The Federal Reserve raised its key federal funds rate 10 times since March 2022 — something it hasn’t done as aggressively since the 1980s.
The central bank hopes that by doing so, it can slow down the economy enough to moderate price growth.
But how does raising interest rates do that, exactly?
When you get a loan from a bank — for example, when you’re buying a house — an interest rate is attached to that loan. The interest rate is the price you pay to borrow the money.
Banks need to borrow money, too. Instead of borrowing directly from other banks, they look to the Federal Reserve — America’s central bank. Its primary role is to provide a safe and reliable financial system for the U.S. by maintaining deposit accounts for banks.
When banks need to borrow money, they look to other banks that have deposit accounts with the Fed that may be in a surplus.
And just as with any other loan, the banks are charged an interest rate for borrowing money. It is this percentage, known as the federal funds rate, that the Federal Reserve helps set with its interest rate announcements.
How the federal funds rate influences parts of the economy
But how could one interest rate have so much influence on the broader economy?
Banks pass on the cost of a higher federal funds rate to their customers when those customers want to access regular lending products.
The best example is the prime rate. This is the interest rate banks charge their most creditworthy borrowers, like large corporations. For several decades now, the rule of thumb has been that the prime rate is equivalent to the federal funds rate plus 3%. So, with the new federal funds target rate at between 5% and 5.25%, the new prime rate at the upper range would be at 8.25%. The percentage difference is supposed to cover the cost of processing a bank loan.
Changes in the prime rate, in turn, drive up the cost of borrowing for all other loan products, like real estate and vehicle purchases, as well as revolving debt such as credit cards. The 30-year fixed mortgage rate hovered above 7% as of July 12.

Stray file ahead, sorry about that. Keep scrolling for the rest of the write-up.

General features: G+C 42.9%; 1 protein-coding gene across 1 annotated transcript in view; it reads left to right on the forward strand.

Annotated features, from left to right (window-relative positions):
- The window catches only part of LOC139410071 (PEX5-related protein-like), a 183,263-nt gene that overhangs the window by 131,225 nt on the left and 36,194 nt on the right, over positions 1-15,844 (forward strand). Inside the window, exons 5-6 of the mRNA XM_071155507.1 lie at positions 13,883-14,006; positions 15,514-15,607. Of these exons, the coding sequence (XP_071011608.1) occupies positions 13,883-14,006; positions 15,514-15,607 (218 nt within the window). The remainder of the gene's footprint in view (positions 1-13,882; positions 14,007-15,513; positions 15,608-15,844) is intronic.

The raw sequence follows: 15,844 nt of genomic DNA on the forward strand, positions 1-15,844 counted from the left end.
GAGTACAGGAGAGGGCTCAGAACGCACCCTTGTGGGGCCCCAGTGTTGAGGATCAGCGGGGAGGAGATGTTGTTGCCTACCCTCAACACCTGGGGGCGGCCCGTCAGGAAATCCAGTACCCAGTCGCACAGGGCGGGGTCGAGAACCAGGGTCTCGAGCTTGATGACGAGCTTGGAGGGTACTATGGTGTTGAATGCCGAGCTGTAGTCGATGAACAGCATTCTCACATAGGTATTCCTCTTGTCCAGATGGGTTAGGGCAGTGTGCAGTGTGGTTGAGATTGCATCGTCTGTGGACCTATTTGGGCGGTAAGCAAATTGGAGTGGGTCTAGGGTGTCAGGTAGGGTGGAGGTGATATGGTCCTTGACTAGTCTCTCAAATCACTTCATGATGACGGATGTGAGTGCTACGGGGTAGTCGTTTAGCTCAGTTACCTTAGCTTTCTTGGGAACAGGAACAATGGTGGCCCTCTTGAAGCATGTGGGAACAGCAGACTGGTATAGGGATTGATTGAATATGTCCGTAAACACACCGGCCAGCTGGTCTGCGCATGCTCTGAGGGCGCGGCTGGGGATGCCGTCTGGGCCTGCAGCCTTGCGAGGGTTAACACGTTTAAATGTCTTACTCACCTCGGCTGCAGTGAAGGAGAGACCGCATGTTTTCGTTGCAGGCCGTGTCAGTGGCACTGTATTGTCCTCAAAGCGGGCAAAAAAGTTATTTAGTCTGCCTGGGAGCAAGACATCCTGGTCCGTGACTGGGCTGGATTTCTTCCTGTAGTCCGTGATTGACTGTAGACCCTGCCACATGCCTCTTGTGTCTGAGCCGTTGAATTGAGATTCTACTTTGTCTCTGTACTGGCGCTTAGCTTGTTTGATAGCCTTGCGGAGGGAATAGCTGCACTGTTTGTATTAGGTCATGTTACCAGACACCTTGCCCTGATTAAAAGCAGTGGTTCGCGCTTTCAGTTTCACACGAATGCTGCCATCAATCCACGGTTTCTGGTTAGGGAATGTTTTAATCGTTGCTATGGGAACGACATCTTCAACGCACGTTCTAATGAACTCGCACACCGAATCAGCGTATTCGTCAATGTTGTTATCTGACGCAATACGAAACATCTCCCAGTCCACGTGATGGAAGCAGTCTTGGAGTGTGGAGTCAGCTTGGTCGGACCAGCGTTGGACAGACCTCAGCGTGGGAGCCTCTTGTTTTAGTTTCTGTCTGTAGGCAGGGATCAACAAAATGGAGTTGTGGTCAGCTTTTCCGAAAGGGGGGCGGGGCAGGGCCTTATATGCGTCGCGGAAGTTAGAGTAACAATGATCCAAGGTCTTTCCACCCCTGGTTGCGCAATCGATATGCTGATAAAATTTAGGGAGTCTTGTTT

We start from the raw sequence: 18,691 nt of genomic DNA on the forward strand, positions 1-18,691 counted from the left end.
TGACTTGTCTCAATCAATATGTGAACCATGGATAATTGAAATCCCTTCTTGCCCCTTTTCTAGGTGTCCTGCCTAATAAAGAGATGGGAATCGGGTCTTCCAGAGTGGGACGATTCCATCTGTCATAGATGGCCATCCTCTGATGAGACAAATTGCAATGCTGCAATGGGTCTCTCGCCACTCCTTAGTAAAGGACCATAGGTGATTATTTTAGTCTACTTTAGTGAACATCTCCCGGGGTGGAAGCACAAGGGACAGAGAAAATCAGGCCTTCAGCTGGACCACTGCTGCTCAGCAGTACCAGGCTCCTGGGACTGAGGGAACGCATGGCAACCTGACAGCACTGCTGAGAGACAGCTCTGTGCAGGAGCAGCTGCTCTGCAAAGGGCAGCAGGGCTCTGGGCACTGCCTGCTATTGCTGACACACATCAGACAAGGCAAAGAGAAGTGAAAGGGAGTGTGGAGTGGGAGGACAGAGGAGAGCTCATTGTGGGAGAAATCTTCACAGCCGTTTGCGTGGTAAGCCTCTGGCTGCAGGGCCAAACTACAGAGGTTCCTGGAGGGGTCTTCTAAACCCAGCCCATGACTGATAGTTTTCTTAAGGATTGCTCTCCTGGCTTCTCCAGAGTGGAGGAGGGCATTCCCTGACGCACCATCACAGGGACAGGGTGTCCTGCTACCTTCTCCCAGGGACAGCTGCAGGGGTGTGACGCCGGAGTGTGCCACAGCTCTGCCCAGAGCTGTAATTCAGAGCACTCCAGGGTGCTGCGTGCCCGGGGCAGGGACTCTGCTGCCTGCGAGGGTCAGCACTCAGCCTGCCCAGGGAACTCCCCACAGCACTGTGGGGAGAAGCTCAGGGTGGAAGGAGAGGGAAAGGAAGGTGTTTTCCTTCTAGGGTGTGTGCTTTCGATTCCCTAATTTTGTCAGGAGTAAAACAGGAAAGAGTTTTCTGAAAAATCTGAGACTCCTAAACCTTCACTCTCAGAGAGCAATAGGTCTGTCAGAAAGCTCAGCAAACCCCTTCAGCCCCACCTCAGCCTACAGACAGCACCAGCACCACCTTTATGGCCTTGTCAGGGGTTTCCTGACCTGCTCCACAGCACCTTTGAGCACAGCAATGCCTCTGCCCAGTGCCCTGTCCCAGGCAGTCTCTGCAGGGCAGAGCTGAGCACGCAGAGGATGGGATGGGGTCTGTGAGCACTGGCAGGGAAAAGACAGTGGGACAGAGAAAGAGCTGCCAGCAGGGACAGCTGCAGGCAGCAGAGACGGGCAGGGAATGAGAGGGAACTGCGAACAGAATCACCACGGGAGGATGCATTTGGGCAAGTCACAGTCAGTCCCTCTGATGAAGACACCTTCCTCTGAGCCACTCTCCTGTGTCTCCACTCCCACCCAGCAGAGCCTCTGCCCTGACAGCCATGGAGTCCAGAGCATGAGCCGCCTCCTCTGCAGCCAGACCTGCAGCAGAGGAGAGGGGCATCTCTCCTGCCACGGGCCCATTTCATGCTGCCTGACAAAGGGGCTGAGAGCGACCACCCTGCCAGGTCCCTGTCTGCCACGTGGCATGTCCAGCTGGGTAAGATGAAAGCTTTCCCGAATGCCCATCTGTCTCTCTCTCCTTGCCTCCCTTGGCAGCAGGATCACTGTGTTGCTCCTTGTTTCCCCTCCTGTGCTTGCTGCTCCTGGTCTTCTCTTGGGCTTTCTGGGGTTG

As the theory goes, if it’s more expensive to borrow money or carry a balance on a credit card, consumers will spend less. When spending declines, demand will fall and, eventually, so will the price of everyday goods.
There is a risk, however. Economists warn the combination of higher borrowing costs, high inflation, and slower growth could tip the U.S. economy into a recession. So the onus is on the Federal Reserve to choose its moves carefully.
Does raising interest rates actually work?
Federal Reserve chairman Jerome Powell has said he is seeking to bring demand more in line with supply. But the global supply chain for a wide array of products has been severely constrained over the course of the pandemic, due in part to strict Covid-19 policies in China where many mass-produced goods are sourced.
The ongoing war in Ukraine has negatively affected the global food supply in addition to the crude oil and natural gas resources that Europe largely depends on.
So, there may only be so much the Federal Reserve can do with the tools it has available.
‘Goods inflation is a trade and geopolitics issue that’s controlled by government as a whole and not the Fed,’ said Derek Tang, an economist at LH Meyer Inc., a macroeconomic consulting group.
‘We’ll have to look to the White House and Congress to act on those issues, whether that means brokering deals with other countries to make sure we have better supply, or have more access to supply,’ Tang said.